Tag Archives: epistemics

James Boswell

[Johnson] bid me always remember this, that after a system is well settled upon positive evidence, a few objections ought not to shake it. “The human mind is so limited that it cannot take in all parts of a subject; so that there may be objections raised against anything. There are objections against a plenum, and objections against a vacuum. Yet one of them must certainly be true.”

James Boswell, London Journal, 22 July 1763

Toby Ord

A further reason some people avoid giving numbers is that they don’t want to be pinned down, preferring the cloak of vagueness that comes with natural language. But I’d love to be pinned down, to lay my cards on the table and let others see if improvements can be made. It is only through such clarity and openness to being refuted that we make intellectual progress.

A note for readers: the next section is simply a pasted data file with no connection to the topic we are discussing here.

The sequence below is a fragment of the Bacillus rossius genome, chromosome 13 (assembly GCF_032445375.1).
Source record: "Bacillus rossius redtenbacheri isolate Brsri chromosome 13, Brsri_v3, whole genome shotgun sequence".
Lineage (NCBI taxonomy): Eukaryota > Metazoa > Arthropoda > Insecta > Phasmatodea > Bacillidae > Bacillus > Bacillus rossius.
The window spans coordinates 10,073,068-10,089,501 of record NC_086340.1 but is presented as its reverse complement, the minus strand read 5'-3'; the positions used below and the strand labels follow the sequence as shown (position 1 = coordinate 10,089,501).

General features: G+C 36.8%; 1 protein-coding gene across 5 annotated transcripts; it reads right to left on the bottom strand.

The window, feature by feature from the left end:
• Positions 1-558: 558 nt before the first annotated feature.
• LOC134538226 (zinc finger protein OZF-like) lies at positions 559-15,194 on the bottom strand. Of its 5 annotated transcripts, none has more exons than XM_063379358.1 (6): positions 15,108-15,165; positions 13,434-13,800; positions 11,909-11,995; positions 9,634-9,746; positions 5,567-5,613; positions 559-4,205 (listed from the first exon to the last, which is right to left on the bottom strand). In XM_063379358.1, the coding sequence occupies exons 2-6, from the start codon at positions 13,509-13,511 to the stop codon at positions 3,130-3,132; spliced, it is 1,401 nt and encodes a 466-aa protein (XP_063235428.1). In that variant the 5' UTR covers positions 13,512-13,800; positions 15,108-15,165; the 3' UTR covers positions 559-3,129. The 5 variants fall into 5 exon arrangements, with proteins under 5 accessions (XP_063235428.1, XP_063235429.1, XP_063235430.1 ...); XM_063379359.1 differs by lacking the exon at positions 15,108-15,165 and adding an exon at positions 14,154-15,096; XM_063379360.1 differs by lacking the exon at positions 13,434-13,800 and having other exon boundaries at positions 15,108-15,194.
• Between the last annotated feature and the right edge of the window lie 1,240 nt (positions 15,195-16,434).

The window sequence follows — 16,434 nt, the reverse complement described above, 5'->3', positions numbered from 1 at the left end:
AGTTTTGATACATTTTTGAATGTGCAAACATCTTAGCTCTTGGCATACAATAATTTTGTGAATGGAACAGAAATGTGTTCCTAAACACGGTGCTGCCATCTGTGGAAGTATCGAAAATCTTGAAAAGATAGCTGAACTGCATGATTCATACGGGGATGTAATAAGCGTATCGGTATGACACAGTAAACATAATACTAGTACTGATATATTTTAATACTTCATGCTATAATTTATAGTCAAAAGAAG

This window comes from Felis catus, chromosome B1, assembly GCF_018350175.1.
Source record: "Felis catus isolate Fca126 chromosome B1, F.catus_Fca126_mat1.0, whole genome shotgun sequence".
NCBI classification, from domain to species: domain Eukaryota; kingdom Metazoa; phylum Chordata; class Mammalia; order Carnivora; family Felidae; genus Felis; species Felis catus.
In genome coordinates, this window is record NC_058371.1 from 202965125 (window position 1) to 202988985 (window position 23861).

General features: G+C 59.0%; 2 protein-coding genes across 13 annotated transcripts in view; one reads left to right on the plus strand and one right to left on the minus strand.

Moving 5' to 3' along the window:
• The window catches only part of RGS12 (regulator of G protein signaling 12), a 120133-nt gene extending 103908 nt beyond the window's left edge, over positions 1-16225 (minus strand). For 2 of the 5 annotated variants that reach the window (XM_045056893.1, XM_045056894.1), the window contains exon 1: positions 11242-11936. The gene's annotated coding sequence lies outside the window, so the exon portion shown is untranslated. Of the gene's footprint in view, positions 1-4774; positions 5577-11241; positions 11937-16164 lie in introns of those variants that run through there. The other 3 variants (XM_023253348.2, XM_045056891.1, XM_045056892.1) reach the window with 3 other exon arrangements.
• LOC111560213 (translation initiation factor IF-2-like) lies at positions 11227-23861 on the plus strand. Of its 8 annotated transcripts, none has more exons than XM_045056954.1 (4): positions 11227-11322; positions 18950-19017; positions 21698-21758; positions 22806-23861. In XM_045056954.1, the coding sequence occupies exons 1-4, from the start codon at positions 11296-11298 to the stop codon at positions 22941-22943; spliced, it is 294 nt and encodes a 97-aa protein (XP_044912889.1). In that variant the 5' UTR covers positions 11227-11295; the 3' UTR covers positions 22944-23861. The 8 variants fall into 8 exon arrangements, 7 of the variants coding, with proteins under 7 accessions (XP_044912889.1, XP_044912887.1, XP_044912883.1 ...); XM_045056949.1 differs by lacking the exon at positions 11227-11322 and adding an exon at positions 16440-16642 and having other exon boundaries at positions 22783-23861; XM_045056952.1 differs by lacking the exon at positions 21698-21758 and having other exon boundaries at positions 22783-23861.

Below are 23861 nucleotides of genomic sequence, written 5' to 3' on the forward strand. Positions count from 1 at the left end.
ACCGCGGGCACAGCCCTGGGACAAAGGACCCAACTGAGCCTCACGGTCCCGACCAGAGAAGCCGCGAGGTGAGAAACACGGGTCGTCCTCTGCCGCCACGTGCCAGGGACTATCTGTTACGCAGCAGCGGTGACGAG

Toby Ord, The Precipice: Existential Risk and the Future of Humanity, London, 2020, p. 379

Douglas Hubbard

While it is common for academics to dig up prior research, this practice seems to be vastly underutilized by management. When managers think about measuring productivity, performance, quality, risk, or customer satisfaction, it strikes me as surprisingly rare that the first place they start is looking for existing research on the topic. Even with tools like Google and Google Scholar that make this simpler than ever before, there is a tendency with many managers to start each problem from scratch.

Douglas Hubbard, How to Measure Anything: Finding the Value of “Intangibles” in Business, Hoboken, 2014, 3rd ed., p. 59